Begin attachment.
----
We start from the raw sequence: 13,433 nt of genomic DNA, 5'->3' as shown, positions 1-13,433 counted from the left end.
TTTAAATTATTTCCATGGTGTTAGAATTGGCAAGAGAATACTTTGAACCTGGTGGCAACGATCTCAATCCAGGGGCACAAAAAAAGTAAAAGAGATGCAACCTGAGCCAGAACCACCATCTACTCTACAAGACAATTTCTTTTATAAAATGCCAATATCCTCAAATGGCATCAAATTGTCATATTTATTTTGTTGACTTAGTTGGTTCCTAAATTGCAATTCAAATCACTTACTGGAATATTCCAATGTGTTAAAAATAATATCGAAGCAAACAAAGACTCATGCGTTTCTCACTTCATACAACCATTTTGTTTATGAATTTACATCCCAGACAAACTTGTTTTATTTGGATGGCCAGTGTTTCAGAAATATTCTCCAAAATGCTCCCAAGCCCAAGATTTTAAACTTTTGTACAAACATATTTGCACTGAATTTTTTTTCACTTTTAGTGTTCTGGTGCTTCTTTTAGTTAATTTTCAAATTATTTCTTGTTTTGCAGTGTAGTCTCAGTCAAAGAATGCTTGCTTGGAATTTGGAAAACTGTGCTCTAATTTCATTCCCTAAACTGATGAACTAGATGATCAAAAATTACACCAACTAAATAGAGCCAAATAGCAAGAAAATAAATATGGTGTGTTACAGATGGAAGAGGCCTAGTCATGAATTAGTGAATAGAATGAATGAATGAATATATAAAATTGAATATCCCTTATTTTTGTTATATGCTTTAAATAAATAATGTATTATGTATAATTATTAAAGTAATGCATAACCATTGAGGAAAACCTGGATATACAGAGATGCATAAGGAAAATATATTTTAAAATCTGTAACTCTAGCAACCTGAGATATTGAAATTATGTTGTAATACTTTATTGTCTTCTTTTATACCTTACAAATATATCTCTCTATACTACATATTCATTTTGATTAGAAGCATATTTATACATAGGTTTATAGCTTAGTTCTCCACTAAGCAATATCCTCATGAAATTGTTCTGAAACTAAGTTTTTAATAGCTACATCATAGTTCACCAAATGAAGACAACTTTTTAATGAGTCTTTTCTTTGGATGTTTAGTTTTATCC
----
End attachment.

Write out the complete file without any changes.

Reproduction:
We start from the raw sequence: 13,433 nt of genomic DNA, 5'->3' as shown, positions 1-13,433 counted from the left end.
TTTAAATTATTTCCATGGTGTTAGAATTGGCAAGAGAATACTTTGAACCTGGTGGCAACGATCTCAATCCAGGGGCACAAAAAAAGTAAAAGAGATGCAACCTGAGCCAGAACCACCATCTACTCTACAAGACAATTTCTTTTATAAAATGCCAATATCCTCAAATGGCATCAAATTGTCATATTTATTTTGTTGACTTAGTTGGTTCCTAAATTGCAATTCAAATCACTTACTGGAATATTCCAATGTGTTAAAAATAATATCGAAGCAAACAAAGACTCATGCGTTTCTCACTTCATACAACCATTTTGTTTATGAATTTACATCCCAGACAAACTTGTTTTATTTGGATGGCCAGTGTTTCAGAAATATTCTCCAAAATGCTCCCAAGCCCAAGATTTTAAACTTTTGTACAAACATATTTGCACTGAATTTTTTTTCACTTTTAGTGTTCTGGTGCTTCTTTTAGTTAATTTTCAAATTATTTCTTGTTTTGCAGTGTAGTCTCAGTCAAAGAATGCTTGCTTGGAATTTGGAAAACTGTGCTCTAATTTCATTCCCTAAACTGATGAACTAGATGATCAAAAATTACACCAACTAAATAGAGCCAAATAGCAAGAAAATAAATATGGTGTGTTACAGATGGAAGAGGCCTAGTCATGAATTAGTGAATAGAATGAATGAATGAATATATAAAATTGAATATCCCTTATTTTTGTTATATGCTTTAAATAAATAATGTATTATGTATAATTATTAAAGTAATGCATAACCATTGAGGAAAACCTGGATATACAGAGATGCATAAGGAAAATATATTTTAAAATCTGTAACTCTAGCAACCTGAGATATTGAAATTATGTTGTAATACTTTATTGTCTTCTTTTATACCTTACAAATATATCTCTCTATACTACATATTCATTTTGATTAGAAGCATATTTATACATAGGTTTATAGCTTAGTTCTCCACTAAGCAATATCCTCATGAAATTGTTCTGAAACTAAGTTTTTAATAGCTACATCATAGTTCACCAAATGAAGACAACTTTTTAATGAGTCTTTTCTTTGGATGTTTAGTTTTATCC